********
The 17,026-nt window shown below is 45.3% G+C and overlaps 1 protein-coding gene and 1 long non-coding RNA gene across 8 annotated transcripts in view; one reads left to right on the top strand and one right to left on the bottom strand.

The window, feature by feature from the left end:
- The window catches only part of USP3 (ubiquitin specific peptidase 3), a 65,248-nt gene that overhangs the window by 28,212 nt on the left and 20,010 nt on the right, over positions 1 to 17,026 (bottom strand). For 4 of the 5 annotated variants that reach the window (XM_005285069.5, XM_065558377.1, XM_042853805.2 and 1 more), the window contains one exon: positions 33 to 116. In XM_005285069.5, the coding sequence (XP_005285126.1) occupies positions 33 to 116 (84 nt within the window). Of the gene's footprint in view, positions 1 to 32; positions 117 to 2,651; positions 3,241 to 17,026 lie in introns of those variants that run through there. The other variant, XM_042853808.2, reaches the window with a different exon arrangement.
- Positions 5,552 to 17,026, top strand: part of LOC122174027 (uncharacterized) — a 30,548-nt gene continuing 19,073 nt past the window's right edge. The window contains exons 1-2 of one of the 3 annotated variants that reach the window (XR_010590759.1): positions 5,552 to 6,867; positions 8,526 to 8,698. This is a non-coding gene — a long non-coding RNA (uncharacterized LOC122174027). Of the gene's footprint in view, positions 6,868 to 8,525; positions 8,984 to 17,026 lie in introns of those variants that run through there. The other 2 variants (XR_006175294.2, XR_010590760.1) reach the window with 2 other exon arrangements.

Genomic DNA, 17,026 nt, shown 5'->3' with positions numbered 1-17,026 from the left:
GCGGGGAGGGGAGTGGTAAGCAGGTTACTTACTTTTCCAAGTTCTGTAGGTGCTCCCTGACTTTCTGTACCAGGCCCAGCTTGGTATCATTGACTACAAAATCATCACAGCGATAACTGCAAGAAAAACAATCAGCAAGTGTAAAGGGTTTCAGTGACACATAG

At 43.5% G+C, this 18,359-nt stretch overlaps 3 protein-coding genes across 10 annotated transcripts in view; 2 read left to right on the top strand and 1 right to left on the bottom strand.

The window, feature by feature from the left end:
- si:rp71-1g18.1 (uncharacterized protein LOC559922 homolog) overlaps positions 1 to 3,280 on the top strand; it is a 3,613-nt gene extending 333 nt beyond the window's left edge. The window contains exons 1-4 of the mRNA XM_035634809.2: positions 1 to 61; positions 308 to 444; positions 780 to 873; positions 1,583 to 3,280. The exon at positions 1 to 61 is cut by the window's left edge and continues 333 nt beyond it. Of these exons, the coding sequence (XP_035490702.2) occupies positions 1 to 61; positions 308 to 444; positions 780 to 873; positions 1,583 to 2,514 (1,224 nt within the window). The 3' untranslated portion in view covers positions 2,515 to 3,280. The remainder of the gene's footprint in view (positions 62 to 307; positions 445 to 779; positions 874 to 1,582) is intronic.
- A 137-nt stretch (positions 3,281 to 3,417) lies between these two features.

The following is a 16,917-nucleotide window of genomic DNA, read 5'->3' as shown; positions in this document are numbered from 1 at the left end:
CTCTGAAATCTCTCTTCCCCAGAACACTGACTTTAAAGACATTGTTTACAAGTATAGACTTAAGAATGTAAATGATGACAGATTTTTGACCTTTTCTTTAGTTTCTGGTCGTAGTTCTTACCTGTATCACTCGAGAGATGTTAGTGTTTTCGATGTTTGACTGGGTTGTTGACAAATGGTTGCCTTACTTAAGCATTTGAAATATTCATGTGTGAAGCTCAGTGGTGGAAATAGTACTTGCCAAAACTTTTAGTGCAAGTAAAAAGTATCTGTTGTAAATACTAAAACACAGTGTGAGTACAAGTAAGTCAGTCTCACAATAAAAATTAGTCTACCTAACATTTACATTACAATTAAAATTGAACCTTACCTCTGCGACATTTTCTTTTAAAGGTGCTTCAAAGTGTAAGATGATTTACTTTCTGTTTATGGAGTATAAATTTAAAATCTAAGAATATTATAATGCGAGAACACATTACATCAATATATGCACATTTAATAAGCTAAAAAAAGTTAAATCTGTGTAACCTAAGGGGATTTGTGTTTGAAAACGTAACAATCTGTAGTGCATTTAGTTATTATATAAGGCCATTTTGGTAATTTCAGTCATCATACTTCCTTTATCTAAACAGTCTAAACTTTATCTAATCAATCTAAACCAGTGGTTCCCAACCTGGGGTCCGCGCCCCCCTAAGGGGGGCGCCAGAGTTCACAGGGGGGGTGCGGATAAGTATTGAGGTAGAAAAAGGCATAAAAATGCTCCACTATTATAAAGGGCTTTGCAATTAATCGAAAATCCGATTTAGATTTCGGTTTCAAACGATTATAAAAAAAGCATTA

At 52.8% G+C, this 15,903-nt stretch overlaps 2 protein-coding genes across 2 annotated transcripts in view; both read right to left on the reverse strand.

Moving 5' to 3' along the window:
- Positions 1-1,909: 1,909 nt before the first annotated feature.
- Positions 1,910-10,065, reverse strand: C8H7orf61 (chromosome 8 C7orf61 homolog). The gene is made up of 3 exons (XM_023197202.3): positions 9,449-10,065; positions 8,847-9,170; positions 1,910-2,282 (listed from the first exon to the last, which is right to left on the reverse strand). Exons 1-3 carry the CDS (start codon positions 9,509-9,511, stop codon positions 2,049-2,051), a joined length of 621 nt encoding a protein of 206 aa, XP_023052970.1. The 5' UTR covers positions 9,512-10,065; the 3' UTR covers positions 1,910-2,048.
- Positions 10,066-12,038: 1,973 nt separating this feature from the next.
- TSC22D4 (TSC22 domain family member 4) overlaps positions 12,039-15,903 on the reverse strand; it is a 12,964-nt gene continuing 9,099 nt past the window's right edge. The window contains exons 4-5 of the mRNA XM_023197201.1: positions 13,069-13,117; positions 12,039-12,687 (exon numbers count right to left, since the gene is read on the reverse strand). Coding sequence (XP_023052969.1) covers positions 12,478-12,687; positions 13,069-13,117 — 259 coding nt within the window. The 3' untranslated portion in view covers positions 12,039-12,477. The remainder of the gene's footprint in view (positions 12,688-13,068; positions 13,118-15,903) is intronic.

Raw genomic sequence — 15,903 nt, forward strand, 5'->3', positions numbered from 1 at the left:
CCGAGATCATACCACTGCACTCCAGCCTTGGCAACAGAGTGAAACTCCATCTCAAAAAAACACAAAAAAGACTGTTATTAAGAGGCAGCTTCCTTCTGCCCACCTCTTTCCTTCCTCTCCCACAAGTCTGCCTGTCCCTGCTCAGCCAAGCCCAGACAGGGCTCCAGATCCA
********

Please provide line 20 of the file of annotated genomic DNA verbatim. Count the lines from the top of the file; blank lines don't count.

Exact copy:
CCGAGATCATACCACTGCACTCCAGCCTTGGCAACAGAGTGAAACTCCATCTCAAAAAAACACAAAAAAGACTGTTATTAAGAGGCAGCTTCCTTCTGCCCACCTCTTTCCTTCCTCTCCCACAAGTCTGCCTGTCCCTGCTCAGCCAAGCCCAGACAGGGCTCCAGATCCA